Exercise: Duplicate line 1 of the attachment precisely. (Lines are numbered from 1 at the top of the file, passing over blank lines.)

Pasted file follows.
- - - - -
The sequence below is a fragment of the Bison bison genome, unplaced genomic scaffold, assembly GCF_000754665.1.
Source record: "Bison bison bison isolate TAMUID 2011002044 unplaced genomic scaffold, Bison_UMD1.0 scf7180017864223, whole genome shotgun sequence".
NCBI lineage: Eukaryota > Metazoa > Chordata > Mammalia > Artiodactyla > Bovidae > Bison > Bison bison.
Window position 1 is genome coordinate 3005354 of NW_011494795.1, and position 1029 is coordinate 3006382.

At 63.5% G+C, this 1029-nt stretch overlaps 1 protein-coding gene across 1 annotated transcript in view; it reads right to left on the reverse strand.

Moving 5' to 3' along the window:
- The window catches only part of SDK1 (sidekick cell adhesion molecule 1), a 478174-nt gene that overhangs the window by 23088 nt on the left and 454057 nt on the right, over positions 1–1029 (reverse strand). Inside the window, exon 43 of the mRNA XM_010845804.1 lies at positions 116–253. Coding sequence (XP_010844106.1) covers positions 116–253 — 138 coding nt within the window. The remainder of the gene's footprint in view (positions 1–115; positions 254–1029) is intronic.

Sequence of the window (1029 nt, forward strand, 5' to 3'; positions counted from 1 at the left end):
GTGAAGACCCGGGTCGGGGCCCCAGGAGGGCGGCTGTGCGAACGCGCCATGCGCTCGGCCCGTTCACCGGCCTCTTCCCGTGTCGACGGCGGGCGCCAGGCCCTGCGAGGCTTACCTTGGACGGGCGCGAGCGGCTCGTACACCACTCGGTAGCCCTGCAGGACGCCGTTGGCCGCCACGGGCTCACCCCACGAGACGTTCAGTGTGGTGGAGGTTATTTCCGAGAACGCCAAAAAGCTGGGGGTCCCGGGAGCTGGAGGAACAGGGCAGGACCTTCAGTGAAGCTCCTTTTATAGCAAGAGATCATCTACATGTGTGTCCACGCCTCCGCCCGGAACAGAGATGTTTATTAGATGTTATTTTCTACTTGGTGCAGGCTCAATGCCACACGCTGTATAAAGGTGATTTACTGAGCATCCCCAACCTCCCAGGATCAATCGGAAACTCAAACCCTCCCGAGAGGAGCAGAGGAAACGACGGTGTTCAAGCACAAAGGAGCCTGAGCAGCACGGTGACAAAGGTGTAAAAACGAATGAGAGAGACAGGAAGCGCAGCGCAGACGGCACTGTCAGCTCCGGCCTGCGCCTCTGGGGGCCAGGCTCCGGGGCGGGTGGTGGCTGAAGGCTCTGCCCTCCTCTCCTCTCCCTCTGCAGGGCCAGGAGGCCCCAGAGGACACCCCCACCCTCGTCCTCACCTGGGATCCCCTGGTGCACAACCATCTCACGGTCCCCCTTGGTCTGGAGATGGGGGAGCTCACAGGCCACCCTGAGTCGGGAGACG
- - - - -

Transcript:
The sequence below is a fragment of the Bison bison genome, unplaced genomic scaffold, assembly GCF_000754665.1.